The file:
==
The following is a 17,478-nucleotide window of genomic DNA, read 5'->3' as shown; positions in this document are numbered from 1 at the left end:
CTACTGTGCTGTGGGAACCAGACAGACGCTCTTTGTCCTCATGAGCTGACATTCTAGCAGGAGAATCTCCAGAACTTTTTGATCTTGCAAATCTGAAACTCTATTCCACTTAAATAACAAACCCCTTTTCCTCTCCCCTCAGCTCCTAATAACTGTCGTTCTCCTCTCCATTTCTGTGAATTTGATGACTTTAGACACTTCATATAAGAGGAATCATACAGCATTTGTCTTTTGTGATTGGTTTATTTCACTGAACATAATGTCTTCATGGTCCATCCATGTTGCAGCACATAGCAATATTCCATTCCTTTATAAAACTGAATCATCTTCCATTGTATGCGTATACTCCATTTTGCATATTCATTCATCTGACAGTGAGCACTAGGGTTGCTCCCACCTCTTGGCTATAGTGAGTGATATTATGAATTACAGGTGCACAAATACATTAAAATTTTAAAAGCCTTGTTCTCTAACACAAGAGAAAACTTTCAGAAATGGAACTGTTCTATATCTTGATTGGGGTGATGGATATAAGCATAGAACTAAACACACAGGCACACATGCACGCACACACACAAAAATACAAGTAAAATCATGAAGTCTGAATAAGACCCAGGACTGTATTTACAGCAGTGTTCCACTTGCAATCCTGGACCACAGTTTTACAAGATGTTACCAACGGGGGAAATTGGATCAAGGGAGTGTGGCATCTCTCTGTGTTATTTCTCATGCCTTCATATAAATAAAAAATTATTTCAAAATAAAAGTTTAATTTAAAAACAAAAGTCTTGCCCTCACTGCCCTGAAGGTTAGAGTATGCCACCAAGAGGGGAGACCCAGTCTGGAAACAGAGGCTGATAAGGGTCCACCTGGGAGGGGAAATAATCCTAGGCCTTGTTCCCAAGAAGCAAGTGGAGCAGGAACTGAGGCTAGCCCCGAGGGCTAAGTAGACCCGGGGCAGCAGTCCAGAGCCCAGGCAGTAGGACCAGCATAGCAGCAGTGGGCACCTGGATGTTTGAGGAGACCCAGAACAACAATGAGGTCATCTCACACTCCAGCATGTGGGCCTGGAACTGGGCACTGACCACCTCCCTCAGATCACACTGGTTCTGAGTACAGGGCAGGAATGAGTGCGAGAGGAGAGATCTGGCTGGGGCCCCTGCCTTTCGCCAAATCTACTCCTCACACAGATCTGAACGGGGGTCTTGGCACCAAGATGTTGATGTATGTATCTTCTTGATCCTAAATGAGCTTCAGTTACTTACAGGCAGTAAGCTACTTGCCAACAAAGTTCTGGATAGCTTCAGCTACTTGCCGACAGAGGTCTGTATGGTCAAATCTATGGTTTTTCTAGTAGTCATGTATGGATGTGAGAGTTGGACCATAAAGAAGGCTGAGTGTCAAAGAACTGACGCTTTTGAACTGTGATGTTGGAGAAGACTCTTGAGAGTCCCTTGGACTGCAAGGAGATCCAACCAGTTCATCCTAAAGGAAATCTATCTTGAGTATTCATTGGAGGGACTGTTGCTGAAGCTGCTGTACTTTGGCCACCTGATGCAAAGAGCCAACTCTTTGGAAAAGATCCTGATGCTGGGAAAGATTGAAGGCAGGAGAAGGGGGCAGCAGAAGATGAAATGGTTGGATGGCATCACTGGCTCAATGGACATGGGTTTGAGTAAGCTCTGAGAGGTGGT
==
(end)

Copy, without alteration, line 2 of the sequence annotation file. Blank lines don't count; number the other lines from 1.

CTACTGTGCTGTGGGAACCAGACAGACGCTCTTTGTCCTCATGAGCTGACATTCTAGCAGGAGAATCTCCAGAACTTTTTGATCTTGCAAATCTGAAACTCTATTCCACTTAAATAACAAACCCCTTTTCCTCTCCCCTCAGCTCCTAATAACTGTCGTTCTCCTCTCCATTTCTGTGAATTTGATGACTTTAGACACTTCATATAAGAGGAATCATACAGCATTTGTCTTTTGTGATTGGTTTATTTCACTGAACATAATGTCTTCATGGTCCATCCATGTTGCAGCACATAGCAATATTCCATTCCTTTATAAAACTGAATCATCTTCCATTGTATGCGTATACTCCATTTTGCATATTCATTCATCTGACAGTGAGCACTAGGGTTGCTCCCACCTCTTGGCTATAGTGAGTGATATTATGAATTACAGGTGCACAAATACATTAAAATTTTAAAAGCCTTGTTCTCTAACACAAGAGAAAACTTTCAGAAATGGAACTGTTCTATATCTTGATTGGGGTGATGGATATAAGCATAGAACTAAACACACAGGCACACATGCACGCACACACACAAAAATACAAGTAAAATCATGAAGTCTGAATAAGACCCAGGACTGTATTTACAGCAGTGTTCCACTTGCAATCCTGGACCACAGTTTTACAAGATGTTACCAACGGGGGAAATTGGATCAAGGGAGTGTGGCATCTCTCTGTGTTATTTCTCATGCCTTCATATAAATAAAAAATTATTTCAAAATAAAAGTTTAATTTAAAAACAAAAGTCTTGCCCTCACTGCCCTGAAGGTTAGAGTATGCCACCAAGAGGGGAGACCCAGTCTGGAAACAGAGGCTGATAAGGGTCCACCTGGGAGGGGAAATAATCCTAGGCCTTGTTCCCAAGAAGCAAGTGGAGCAGGAACTGAGGCTAGCCCCGAGGGCTAAGTAGACCCGGGGCAGCAGTCCAGAGCCCAGGCAGTAGGACCAGCATAGCAGCAGTGGGCACCTGGATGTTTGAGGAGACCCAGAACAACAATGAGGTCATCTCACACTCCAGCATGTGGGCCTGGAACTGGGCACTGACCACCTCCCTCAGATCACACTGGTTCTGAGTACAGGGCAGGAATGAGTGCGAGAGGAGAGATCTGGCTGGGGCCCCTGCCTTTCGCCAAATCTACTCCTCACACAGATCTGAACGGGGGTCTTGGCACCAAGATGTTGATGTATGTATCTTCTTGATCCTAAATGAGCTTCAGTTACTTACAGGCAGTAAGCTACTTGCCAACAAAGTTCTGGATAGCTTCAGCTACTTGCCGACAGAGGTCTGTATGGTCAAATCTATGGTTTTTCTAGTAGTCATGTATGGATGTGAGAGTTGGACCATAAAGAAGGCTGAGTGTCAAAGAACTGACGCTTTTGAACTGTGATGTTGGAGAAGACTCTTGAGAGTCCCTTGGACTGCAAGGAGATCCAACCAGTTCATCCTAAAGGAAATCTATCTTGAGTATTCATTGGAGGGACTGTTGCTGAAGCTGCTGTACTTTGGCCACCTGATGCAAAGAGCCAACTCTTTGGAAAAGATCCTGATGCTGGGAAAGATTGAAGGCAGGAGAAGGGGGCAGCAGAAGATGAAATGGTTGGATGGCATCACTGGCTCAATGGACATGGGTTTGAGTAAGCTCTGAGAGGTGGT